With the sell-off of its infamous rare-coin fund nearing its conclusion, the Ohio Bureau of Workers' Compensation is estimating that the divestment will net as much as $54.9 million.
After more than three years of liquidation, the agency is set to recoup more than the $50 million the state agency fronted former Toledo-area rare-coin dealer Tom Noe to manage the venture beginning in 1998. But the surplus deviates vastly from the $14 million or more in profit the bureau could have earned if it invested the money conservatively in money markets, government bills, or index funds, according to projections by the BWC's investment department.
Noe, the onetime GOP insider and fund-raiser for President Bush who was at the center of the "Coingate" scandal, was sentenced to 18 years in state prison after a Lucas County jury convicted him in 2006 on charges that he stole millions of dollars from the coin fund.
Bill Brandt, who was hired by the state to spearhead the state's liquidation efforts, said the fact that the coin fund will return its principal doesn't let Noe off the hook.
"I've heard people say, 'Well, you've returned all the principal, so maybe Noe wasn't guilty,'•" said Mr. Brandt, the CEO of Chicago-based Development Specialists Inc, a restructuring firm. "Well, there's $13 million to $18 million worth of interest missing here.
"This was used as a personal piggy bank. People have blinders on."
He added, "Getting the principal back is a watershed event because it normally does not happen. We've got to consider ourselves measurably lucky that we did that."
Noe is appealing his conviction and sentence, contending he did not receive a fair trial because of the media attention surrounding his case.
Noe's attorney, John Mitchell, did not return a message yesterday seeking comment.
After Blade reports in April, 2005, raised questions about Noe's handling of the rare-coin fund and missing state-owned valuables, a state and federal task began investigating BWC's investment department.
During the course of the investigation, the bureau was overhauled, the state's political leadership changed from Republican to Democrat, and 19 money managers and government officials were convicted of crimes, including former Ohio Gov. Bob Taft on ethics charges.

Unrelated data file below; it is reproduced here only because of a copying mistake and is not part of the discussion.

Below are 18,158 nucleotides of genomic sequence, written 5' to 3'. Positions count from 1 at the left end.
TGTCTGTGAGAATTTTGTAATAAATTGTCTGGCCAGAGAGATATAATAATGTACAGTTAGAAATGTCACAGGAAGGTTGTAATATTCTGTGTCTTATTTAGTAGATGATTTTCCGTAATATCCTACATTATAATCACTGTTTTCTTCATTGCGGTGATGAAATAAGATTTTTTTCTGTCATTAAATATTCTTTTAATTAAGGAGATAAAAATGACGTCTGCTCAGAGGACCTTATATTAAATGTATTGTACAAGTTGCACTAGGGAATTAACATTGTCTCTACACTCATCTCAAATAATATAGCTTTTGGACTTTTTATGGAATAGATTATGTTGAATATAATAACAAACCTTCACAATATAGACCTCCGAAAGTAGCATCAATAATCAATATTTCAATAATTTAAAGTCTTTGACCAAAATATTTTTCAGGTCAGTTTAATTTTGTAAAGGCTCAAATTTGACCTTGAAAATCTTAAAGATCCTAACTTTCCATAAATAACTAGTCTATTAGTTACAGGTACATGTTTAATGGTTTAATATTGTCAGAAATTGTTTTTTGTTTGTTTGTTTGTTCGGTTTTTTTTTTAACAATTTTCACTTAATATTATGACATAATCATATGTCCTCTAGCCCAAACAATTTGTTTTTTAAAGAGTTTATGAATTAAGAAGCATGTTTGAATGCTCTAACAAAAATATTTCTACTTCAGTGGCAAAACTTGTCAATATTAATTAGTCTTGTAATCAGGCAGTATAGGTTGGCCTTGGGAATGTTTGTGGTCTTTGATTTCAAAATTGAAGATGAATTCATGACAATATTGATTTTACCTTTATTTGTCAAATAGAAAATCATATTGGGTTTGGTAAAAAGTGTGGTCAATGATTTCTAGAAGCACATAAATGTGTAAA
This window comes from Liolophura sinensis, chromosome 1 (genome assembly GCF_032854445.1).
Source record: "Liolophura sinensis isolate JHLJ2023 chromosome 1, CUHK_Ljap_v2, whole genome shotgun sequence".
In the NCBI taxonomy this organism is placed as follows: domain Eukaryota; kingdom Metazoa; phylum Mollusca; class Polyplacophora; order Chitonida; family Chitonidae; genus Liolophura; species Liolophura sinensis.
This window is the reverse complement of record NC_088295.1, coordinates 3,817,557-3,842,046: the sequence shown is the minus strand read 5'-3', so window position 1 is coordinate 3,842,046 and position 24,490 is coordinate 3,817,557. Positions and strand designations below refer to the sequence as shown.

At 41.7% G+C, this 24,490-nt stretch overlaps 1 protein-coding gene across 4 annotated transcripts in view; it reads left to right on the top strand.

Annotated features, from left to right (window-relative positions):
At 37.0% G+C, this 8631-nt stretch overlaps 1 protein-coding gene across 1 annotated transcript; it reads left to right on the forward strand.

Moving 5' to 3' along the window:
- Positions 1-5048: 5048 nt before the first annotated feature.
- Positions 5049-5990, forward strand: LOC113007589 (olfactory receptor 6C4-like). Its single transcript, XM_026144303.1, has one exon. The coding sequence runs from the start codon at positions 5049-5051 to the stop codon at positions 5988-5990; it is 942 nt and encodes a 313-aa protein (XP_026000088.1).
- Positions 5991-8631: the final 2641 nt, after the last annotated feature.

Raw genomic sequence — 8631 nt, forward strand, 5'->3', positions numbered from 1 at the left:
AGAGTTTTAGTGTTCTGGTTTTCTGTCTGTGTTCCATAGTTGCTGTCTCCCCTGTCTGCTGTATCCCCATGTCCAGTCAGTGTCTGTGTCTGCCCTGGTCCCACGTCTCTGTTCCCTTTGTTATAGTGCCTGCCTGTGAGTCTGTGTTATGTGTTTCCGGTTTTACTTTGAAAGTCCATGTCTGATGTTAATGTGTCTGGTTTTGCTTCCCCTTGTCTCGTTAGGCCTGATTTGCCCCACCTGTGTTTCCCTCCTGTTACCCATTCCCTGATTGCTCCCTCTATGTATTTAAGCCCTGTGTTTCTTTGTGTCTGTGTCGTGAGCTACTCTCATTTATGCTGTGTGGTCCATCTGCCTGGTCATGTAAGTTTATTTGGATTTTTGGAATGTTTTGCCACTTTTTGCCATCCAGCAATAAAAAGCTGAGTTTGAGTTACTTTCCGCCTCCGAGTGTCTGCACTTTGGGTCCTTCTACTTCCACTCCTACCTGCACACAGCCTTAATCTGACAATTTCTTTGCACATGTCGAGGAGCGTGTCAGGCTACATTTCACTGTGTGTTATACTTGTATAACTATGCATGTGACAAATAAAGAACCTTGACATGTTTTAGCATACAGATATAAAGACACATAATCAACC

Bureau administrator Marsha Ryan is expected to update the BWC's board of directors on the efforts to sell off the assets of the coin fund at a meeting today.
"The efforts to recover these assets on behalf of Ohio's employers and injured workers should be recognized as an important accomplishment on the road to recovery for the BWC," Ms. Ryan said in a statement. "The work of the investigators, lawyers, and liquidators who made this happen deserve recognition for their diligence and hard work over the last three years.
"Today, the BWC has built upon these recovery efforts and has begun a comprehensive, customer-focused reform to fundamentally improve Ohio's workers' compensation system."
The bureau is projecting net proceeds of $53.5 million to $54.9 million from the coin funds after deducting at least $6.2 million in expenses. The expenses so far consist of $1.2 millions in settlements and $4.6 million in professional services, including $2.4 million for Development Specialists Inc.
To recoup the money, liquidators in June, 2005, began selling off collections of coins and other rare collectibles, and negotiating settlements to lawsuits.
The bureau recently sold stock in Numismatic Guaranty Corporation, a Florida-based coin grading company, for $7.6 million.
About $50,000 worth of coins remain to be auctioned.
Noe, who owned Vintage Coins & Collectibles in Maumee, is serving a 27-month sentence in a central Florida federal prison for laundering contributions to President Bush's re-election campaign.
His state prison sentence stemming from the rare-coin scandal is slated to begin next year.
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